If you have made some more or less important customizations, they are probably stored in your mydata.tgz (or core.gz if you have remastered this one).
So, if you don't trust in the changes you've made, you can just create copy of your mydata.tgz file before rebooting (where the mydata.tgz file gets updated) - Or choose the "save"-option at the 'TC Exit Options' if you're sure everything is working correctly.
So you're almost always able to recreate an earlier/working configuration.
Download a copy and keep it handy: Core book ;)

Offline Mike7

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Re: CorePlus-5.1 Installer creates swap file on USB flash drive: Why?
« Reply #11 on: April 26, 2014, 07:31:17 AM »
Hi, Misalf.

Thanks for the pep talk. I guess I needed it.

But I'm really not worried about making mistakes. The problems I'm having are built-in ones, like the use of Apps. For example, how come there are eight or so extensions (mostly dependencies) listed in "Load Apps Locally", when I never downloaded an extension except as onboot?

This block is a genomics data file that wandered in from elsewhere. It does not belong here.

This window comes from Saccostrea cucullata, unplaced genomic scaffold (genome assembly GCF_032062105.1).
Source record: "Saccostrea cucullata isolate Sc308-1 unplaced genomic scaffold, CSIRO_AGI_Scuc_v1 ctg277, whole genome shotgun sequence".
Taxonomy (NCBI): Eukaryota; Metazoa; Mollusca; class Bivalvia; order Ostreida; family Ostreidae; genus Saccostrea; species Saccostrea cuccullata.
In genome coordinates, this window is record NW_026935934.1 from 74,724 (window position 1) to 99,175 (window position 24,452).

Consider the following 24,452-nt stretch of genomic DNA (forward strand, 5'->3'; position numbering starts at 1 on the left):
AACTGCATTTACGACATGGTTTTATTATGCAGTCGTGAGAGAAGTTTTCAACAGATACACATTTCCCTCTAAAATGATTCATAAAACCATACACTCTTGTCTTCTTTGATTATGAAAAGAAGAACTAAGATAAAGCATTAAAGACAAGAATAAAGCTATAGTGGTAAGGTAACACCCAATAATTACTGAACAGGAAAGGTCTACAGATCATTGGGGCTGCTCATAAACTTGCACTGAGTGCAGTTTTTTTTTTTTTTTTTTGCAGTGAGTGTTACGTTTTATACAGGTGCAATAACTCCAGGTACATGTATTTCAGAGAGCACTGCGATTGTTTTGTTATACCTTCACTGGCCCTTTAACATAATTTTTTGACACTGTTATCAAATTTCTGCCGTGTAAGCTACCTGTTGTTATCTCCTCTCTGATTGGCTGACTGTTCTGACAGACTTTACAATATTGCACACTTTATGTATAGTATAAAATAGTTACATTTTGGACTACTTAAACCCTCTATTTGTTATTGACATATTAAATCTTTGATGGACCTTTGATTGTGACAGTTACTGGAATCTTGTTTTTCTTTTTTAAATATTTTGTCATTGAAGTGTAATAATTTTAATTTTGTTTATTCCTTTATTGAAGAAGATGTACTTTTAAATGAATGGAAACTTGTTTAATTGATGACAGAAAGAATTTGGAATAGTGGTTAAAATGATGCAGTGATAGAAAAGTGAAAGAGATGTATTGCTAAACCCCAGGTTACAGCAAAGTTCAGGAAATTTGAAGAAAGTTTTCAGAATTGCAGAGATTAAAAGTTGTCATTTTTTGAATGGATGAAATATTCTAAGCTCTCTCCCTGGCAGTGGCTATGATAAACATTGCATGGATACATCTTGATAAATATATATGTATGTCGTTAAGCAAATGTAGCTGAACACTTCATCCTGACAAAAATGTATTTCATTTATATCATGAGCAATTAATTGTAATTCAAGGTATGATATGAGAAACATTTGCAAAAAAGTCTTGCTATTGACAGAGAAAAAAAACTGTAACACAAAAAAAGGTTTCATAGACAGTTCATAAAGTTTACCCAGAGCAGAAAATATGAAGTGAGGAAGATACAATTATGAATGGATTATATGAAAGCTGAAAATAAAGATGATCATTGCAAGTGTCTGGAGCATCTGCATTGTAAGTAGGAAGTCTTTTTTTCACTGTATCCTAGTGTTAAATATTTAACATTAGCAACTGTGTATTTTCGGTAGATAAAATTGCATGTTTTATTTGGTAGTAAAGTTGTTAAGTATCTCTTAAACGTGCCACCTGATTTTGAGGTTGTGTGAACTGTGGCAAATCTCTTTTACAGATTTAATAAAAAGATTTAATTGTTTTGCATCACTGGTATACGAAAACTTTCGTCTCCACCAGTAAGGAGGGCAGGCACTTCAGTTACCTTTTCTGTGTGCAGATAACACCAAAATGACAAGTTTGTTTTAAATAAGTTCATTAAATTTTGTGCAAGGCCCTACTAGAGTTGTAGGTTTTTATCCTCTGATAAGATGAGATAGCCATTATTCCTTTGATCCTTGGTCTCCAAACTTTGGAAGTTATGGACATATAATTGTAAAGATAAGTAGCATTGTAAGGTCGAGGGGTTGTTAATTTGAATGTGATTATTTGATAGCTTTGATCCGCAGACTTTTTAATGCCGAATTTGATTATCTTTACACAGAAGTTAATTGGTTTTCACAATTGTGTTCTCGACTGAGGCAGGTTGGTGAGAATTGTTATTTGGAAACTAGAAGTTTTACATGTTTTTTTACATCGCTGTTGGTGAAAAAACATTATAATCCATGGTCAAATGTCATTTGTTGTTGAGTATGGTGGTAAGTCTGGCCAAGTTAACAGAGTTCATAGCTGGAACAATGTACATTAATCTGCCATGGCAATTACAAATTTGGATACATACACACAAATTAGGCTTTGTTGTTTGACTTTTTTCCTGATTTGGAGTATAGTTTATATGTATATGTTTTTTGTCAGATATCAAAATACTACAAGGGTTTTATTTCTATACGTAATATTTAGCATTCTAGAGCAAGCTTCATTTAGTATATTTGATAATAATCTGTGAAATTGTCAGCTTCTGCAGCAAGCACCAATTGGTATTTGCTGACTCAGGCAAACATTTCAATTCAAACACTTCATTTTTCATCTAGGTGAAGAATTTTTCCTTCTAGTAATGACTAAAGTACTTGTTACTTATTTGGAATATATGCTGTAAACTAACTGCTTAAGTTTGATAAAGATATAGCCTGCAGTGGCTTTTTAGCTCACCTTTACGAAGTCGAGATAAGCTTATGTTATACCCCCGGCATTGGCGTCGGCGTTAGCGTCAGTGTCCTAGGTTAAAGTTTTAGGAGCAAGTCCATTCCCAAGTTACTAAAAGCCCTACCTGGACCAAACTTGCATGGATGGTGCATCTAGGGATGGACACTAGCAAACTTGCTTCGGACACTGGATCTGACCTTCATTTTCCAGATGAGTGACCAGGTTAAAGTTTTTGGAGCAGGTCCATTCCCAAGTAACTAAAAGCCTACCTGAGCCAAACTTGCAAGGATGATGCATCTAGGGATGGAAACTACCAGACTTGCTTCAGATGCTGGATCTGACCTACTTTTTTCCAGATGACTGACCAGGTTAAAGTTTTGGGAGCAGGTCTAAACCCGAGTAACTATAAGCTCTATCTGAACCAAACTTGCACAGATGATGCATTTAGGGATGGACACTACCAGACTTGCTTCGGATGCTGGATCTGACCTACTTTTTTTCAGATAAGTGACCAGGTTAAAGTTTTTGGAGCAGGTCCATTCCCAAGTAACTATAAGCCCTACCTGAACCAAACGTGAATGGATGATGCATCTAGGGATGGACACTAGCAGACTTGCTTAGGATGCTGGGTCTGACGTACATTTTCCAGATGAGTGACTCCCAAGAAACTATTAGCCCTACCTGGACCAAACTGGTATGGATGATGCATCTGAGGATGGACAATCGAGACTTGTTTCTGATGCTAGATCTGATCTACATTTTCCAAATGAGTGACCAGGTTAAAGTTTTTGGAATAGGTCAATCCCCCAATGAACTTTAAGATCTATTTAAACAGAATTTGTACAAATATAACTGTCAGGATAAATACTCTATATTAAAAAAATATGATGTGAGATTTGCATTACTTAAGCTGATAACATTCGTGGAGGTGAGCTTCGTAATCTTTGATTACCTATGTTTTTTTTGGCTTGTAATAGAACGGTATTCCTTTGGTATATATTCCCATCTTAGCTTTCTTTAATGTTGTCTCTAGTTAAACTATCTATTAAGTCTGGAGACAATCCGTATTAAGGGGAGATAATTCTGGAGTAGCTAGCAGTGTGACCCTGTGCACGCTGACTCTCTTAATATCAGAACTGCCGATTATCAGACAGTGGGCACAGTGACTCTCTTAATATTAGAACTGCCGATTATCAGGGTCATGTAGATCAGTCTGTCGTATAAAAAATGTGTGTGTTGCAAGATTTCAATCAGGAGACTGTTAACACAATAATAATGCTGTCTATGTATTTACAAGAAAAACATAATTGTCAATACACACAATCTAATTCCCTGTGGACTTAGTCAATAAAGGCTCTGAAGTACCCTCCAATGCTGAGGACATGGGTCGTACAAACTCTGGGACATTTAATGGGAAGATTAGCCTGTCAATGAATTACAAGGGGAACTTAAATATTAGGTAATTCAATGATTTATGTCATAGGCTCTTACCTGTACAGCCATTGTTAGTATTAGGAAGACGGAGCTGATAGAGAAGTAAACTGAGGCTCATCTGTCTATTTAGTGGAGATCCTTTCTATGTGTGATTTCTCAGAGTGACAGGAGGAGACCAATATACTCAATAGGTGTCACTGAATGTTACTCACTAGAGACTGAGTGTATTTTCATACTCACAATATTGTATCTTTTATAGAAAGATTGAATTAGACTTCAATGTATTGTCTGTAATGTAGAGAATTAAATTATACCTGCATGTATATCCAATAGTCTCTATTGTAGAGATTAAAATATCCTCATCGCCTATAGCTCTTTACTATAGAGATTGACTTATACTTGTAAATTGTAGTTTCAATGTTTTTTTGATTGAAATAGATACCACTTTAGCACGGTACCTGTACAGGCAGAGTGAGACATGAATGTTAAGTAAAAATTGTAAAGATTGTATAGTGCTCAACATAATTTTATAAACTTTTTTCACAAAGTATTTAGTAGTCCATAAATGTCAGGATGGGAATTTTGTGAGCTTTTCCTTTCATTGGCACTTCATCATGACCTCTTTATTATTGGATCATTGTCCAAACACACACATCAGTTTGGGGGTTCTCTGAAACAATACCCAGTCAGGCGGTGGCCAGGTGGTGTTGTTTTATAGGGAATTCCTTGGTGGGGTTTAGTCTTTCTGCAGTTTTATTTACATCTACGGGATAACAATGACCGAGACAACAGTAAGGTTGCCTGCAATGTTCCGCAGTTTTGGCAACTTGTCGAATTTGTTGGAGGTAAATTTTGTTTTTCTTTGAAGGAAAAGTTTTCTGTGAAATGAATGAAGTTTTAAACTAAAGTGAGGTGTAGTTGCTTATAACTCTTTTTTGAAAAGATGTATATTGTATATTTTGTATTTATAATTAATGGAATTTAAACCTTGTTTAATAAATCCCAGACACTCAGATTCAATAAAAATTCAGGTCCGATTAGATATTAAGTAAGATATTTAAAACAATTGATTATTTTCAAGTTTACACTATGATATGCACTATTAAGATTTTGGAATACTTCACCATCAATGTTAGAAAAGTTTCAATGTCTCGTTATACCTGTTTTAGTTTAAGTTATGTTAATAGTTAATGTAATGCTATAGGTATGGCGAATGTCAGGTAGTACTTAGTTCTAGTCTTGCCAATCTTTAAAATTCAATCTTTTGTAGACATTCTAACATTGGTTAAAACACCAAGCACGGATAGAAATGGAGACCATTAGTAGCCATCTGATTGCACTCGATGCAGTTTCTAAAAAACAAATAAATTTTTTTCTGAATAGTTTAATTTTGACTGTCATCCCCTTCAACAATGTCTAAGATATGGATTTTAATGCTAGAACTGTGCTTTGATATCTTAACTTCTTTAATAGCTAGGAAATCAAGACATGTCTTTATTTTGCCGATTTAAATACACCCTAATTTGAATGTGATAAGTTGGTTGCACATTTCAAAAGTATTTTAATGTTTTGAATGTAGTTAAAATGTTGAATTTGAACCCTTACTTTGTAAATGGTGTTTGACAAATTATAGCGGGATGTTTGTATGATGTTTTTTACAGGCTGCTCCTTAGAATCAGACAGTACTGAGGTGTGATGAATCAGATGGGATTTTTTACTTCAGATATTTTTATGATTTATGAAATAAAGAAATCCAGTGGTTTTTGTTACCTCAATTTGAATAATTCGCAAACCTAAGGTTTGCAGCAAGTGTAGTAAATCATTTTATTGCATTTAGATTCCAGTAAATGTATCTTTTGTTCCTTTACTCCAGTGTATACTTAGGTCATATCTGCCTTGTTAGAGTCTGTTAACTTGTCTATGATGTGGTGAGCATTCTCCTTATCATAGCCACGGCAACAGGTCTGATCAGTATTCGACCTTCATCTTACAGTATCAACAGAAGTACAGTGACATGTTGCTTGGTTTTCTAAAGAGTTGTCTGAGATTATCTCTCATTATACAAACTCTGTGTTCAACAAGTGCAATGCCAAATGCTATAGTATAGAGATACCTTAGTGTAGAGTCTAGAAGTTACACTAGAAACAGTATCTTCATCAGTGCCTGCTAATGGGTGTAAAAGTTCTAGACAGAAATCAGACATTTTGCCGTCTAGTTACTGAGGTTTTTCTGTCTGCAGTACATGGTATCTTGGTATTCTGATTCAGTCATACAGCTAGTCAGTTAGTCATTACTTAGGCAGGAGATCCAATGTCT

And why are almost all of the dependencies of applications that were pre-installed by CorePlus in onboot.lst, now forcing me to remove them one by one, a thankless task that Apps hasn't automated (so far as I can see)?

And how do I know which extensions to delete altogether, from over a hundred in the optional/ directory, probably half of which are unneeded?

Neither Corebook, nor the wikis, nor any here in the forum have been able or willing to explain to me how to do these things. Corebook passes over the Apps functions as if the people reading it already knew how to use them. Saying "Use the Dependencies and Deletions routines for managing dependencies" isn't any help at all.

Here are a few basic questions I need answers to before I can go any further with my TCL installation:
- Why were all extensions, including dependencies, put into onboot.lst by the CorePlus Installer?
- Why are some of these dependencies now no longer in onboot.lst (the ones appearing under "Load Apps Locally", I assume)? Are these dependencies of applications I deleted but which are also dependencies of other applications, so that when I deleted applications these dependencies were retained but are no longer in onboot.lst? (This is one possible explanation. The funny thing is that when I did "Fetch Missing dependencies" the list in "Load Apps Locally" didn't change. Apparently all the missing dependencies that were fetched went right back into onboot.lst, where they don' t belong.)